Devastation in coasts and hills underlines ecological fragility, calls for revisiting development paradigms -

Devastation in coasts and hills underlines ecological fragility, calls for revisiting development paradigms

This monsoon season has given ample evidence of extreme weather events, long foretold by climate science experts. In July, a fortnight of torrential rain left a trail of destruction in the mountains of north India and the coastal parts of Western India. The elements have continued to behave chaotically even as the southwest monsoon retreats from the country and the easterlies are replacing the westerlies. At least 20 people are feared to have lost their lives in another bout of floods in Uttarakhand. In Kerala, incessant downpour in the past four days has swelled rivers and caused landslides, sweeping away homes, bridges and claiming at least 38 lives — worse is feared with the IMD predicting another spurt of rainfall from Wednesday. Both states have issued flood alerts and begun to evacuate people from flood-prone areas. But these states require much more than emergency measures to address and mitigate their climate-related vulnerabilities. Whether in the Western Ghats or the Himalayas, there are pressing reasons for states to rethink development paradigms.

The topography of most hilly regions makes them prone to landslides. Deforestation, quarrying, road construction and other land-use changes that pay short shrift to ecology increase vulnerabilities of such areas during episodes of heavy rainfall. That’s why several expert committees have counseled utmost caution in implementing infrastructure projects in both the Himalayas and the Western Ghats. In 2011, for example, the Madhav Gadgil committee recommended that a roughly 1,30,000 sq km stretch spanning Gujarat, Karnataka, Kerala, Maharashtra and Tamil Nadu be declared an environmentally sensitive zone. The panel headed by one of the country’s top ecologists called for strict regulation of developmental activities in this stretch. None of the six states agreed with its recommendations. Kerala, in particular, objected to the proposed ban on mining, restrictions on construction activities and embargoes on hydroelectricity projects. The substantially diluted recommendations of another committee headed by K Kasturirangan — it proposed to whittle down the Western Ghats’ eco-sensitive zone by about half of what was earmarked by the Gadgil panel — also did not get much traction in the Western Ghat states.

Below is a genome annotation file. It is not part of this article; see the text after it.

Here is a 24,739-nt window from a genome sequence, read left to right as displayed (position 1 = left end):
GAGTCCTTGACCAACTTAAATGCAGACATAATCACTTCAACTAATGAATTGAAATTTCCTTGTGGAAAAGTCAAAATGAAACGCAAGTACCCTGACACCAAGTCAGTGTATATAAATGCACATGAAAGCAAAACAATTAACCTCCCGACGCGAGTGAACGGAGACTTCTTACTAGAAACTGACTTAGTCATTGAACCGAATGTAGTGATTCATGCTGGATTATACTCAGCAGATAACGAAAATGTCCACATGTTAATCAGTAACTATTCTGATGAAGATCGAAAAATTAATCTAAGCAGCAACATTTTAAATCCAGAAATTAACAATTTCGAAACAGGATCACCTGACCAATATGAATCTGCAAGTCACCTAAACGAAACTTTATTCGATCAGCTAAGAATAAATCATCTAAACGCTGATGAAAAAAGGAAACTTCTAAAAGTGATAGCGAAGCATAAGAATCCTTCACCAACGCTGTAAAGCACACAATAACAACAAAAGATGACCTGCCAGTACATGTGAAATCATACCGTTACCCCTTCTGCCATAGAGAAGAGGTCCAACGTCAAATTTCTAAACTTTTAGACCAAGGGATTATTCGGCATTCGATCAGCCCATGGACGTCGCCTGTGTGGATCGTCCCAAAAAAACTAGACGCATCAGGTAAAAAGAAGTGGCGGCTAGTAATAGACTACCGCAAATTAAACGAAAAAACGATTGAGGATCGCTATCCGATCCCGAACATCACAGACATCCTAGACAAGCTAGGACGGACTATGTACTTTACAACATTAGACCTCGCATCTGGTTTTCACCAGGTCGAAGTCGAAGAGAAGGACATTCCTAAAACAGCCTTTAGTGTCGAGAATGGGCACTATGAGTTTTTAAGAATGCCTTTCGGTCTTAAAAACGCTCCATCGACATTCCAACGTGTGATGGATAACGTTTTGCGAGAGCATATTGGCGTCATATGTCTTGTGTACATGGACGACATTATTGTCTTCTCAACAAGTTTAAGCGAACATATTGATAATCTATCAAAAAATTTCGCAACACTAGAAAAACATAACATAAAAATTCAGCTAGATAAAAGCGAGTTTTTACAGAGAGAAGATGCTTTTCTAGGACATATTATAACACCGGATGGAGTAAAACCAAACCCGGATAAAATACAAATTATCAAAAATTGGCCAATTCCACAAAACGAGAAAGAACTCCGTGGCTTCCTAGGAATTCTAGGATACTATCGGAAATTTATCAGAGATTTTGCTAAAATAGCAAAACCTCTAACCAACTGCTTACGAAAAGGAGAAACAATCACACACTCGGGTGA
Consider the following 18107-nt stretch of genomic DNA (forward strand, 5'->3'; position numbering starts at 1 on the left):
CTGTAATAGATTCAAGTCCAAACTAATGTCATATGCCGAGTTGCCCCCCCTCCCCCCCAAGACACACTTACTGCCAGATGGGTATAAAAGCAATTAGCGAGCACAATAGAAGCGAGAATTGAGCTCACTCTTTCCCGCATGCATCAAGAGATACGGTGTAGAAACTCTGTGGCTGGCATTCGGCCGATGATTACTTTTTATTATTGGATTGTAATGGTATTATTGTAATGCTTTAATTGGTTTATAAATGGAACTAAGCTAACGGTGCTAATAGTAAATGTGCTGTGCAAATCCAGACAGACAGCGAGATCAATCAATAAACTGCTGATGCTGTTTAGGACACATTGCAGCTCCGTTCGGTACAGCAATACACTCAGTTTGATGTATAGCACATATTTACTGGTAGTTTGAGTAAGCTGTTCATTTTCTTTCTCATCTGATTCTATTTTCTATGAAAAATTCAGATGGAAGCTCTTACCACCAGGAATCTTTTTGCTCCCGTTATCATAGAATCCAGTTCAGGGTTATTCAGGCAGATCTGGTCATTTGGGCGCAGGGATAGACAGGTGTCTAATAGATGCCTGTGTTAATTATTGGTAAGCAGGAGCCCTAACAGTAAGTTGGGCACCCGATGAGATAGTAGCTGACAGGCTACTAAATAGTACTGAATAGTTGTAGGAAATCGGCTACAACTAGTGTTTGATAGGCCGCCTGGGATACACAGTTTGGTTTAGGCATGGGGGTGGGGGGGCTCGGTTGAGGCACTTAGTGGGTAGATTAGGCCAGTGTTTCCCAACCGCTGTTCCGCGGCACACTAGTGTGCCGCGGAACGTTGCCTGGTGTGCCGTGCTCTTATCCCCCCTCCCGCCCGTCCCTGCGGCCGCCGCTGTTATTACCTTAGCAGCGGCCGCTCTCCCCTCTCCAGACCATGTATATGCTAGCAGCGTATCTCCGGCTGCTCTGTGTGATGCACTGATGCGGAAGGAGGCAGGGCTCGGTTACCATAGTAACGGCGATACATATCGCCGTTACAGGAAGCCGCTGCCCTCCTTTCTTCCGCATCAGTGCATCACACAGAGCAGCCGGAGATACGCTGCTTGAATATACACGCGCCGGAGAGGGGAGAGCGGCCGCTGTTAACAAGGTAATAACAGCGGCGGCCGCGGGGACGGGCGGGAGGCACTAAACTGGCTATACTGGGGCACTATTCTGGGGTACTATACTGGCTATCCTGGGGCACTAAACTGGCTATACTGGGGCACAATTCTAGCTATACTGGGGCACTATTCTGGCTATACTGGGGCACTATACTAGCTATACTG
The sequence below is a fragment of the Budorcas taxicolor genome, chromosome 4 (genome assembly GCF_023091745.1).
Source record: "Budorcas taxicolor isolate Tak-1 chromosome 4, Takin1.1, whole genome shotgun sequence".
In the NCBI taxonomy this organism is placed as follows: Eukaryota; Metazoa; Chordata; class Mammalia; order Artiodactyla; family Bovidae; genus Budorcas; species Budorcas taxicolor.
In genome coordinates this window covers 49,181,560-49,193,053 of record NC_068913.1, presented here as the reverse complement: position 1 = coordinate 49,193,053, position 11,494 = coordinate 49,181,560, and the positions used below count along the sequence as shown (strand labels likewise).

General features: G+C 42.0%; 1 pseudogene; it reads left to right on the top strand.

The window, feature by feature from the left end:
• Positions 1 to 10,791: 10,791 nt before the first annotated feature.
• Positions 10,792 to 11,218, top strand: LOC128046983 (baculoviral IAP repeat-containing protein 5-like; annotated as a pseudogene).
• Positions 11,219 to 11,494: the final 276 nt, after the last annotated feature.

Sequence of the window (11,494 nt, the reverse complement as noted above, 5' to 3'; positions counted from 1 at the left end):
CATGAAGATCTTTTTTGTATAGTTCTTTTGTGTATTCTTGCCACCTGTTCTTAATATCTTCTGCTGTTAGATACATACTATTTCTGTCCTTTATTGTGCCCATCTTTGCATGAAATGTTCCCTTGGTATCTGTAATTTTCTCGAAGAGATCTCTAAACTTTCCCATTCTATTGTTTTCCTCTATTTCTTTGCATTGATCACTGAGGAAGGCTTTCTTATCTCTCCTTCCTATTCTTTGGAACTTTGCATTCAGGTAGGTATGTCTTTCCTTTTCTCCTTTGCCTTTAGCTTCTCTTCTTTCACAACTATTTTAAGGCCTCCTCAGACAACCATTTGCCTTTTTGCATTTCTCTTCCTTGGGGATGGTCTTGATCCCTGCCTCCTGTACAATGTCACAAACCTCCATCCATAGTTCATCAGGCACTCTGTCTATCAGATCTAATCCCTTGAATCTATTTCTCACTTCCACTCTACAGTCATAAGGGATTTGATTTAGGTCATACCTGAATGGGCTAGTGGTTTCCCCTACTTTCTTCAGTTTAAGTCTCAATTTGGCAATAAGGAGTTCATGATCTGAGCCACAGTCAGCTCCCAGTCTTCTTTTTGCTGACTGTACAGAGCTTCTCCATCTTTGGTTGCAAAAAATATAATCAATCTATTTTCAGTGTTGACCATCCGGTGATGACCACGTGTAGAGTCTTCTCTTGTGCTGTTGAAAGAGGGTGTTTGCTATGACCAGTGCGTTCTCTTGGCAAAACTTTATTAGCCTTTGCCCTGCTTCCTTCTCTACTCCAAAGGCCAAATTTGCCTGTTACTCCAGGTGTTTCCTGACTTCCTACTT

The Kerala government has opened the shutters of the Idukki dam as the state’s largest reservoir is rapidly filling up with heavy rainfall. In recent years, state governments in most parts of the country have been criticised for leaving such decisions till it’s too late. Dam operators blame the delay on not being alerted about extreme weather events in time. There’s surely a case for greater coordination amongst forecasting agencies and reservoir management authorities. This would ensure the timely opening of dam spillways and create holding capacity in the reservoirs to absorb excess rainfall. With studies and IPCC reports warning about more destructive floods caused by sea-level rise and high-intensity rainfall, the country can ill-afford to delay investments in such disaster management systems.

This editorial first appeared in the print edition on October 20, 2021 under the title ‘Flood and fury’.

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